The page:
The fourth and final section addresses the rise in targeted attacks against sub national governments and the evolution of OCG’s and cartel’s goals into establishing themselves as de facto local rulers. This section contains Chapter 6 and 7, in Chapter 6 (Why Cartels Murder Mayors and Local Party Candidates: Subnational Political Vulnerability and Political Opportunities to Become Local Rulers) the authors trace how OCGs and cartels have murdered mayors and candidates to office in order to infiltrate local campaigns and municipal governments that allows them to develop control over local governments. In Chapter 7 (Seizing Local Power: Developing Subnational Criminal Governance Regimes) the authors explain the evolution of OCGs and cartels into territorial actors as the fragmentation of cartels and OCGs led to the diversification into extractivist industries of human and natural wealth that requires the control of civilian populations.
This book uses multi-method research with a unique theoretical approach that provides a unique look at how electoral politics are an important factor behind the rise of OCG and cartel violence in Mexico. The authors built two original datasets that count all murders attributed to organized criminal groups in Mexico from 1995-2012 and a dataset measuring criminal attacks against public authorities in Mexico committed by OCGs and cartels from 1995-2012. They also use more than 40 in depth interviews spanning from former governors to former security officials. The authors use unique evidence produced from their methodology to refine the narrative of OCGs and cartel violence in Mexico. They are able to show that the escalation of violence is tied to the defeats of the PRI in the early 1990’s in local elections as a response to the uncertainty of losing the protection that had been previously provided by the PRI’s authoritarian regime.
Trejo and Ley are able to explain three phenomena’s that have major implications beyond Mexico. The book explores why cartels went to war in Mexico, why drug violence escalated after the federal government declared war on the OCGs and cartels and why OCGs and cartels have become political-territorial actors that seek subnational criminal governance regimes. This book has the potential to revolutionize the literature on organized crime by introducing the importance of local electoral politics in countries moving away from authoritarian regimes into “thin” electoral transitions. They define "thin" electoral transitions, as transitions in which countries adopt multiparty electoral democracy without reforming corrupt, repressive, and politicized security and judicial systems.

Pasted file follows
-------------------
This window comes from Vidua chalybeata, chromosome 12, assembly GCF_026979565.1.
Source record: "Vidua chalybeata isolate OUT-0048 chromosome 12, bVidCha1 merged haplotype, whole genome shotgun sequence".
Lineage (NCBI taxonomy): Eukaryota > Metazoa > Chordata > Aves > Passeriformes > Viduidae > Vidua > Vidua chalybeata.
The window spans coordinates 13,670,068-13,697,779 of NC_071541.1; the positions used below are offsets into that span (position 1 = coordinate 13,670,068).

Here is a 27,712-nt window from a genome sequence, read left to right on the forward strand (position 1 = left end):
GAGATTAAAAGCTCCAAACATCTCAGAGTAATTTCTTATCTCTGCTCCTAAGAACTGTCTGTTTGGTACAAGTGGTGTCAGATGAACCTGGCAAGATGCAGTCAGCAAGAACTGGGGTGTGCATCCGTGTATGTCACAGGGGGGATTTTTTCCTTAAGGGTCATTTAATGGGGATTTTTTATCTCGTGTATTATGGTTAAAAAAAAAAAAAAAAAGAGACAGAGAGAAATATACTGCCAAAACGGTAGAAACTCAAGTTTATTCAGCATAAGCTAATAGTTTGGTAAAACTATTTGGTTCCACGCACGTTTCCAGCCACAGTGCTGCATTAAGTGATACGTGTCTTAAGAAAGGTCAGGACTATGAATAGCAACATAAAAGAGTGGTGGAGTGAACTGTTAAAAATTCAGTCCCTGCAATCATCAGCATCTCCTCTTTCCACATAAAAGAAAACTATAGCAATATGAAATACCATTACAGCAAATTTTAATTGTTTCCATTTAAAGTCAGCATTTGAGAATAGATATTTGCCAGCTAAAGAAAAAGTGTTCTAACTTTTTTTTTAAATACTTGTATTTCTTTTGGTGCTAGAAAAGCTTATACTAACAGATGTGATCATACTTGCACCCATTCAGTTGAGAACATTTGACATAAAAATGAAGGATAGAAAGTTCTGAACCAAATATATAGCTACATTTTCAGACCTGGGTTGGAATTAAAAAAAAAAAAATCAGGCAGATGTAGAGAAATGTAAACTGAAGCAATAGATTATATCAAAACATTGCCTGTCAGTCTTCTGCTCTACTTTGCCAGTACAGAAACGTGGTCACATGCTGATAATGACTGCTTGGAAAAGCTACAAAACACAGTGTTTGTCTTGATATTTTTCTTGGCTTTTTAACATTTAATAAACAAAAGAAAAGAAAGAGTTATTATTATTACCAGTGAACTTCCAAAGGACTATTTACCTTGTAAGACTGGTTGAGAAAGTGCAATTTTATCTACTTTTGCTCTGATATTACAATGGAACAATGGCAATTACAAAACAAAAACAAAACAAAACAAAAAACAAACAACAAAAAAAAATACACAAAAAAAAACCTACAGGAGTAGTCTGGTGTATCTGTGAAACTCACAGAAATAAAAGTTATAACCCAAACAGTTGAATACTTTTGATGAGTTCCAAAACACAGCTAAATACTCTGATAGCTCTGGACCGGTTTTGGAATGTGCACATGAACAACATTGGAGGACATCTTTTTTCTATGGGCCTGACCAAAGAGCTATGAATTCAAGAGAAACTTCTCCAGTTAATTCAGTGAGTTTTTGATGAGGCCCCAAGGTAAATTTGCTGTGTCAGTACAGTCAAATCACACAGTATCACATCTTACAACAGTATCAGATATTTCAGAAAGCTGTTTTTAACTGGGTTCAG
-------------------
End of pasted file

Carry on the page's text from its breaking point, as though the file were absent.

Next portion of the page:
The authors also provide a unique theoretical perspective as they go beyond the simplistic zero-sum view of state and both OCG and cartel relations and conceptualize a gray zone created from the cooperative relationship between some agents of the state and both OCGs and cartels. They masterfully show how Mexico’s transition into democracy was intertwined with the production of drug violence as the gray zone that provided security for both OCGs and cartels became immersed in uncertainty. As new political parties took control of localities and replaced the state’s specialists in violence, the gray zone could no longer provide the support and security of the past regime and emboldened both OCGs and cartels to form their own private militias. They’re tracing of the evolution of both OCGs and cartels into political-territorial actors contextualizes why violence has increasingly targeted civilians and local government officials and candidates in Mexico.
This book is important as it provides a valuable understanding and description of the mechanisms that support the rise of criminal governance. Overall Trejo and Ley make a solid contribution to the literature on criminal insurgency and on co-opted state reconfiguration and add both valuable quantitative validation of past research and new insights through the recollection and usage of rich empirical data. They present a new perspective about the war on drugs and the escalation of violence in Mexico by embracing the relationship between politics and both OCGs and cartels.
 See John P. Sullivan, “From Dug wars to Criminal Insurgency: Mexican Cartels, Criminal Enclaves and Insurgency in Mexico and Central America. Implications for Global Security.” Working Paper No 9. Paris: Fondation Maison des sciences de l’homme. April 2012.
 See Luis Jorge Garay Salamanca and Eduardo Salcedo Albaran, Drug Trafficking, Corruption and States: How Illicit Networks Shaped Institutions in Colombia, Guatemala and Mexico. (A Small Wars Journal-El Centro and Vortex Foundation Book). Bloomington: iUniverse, 2015.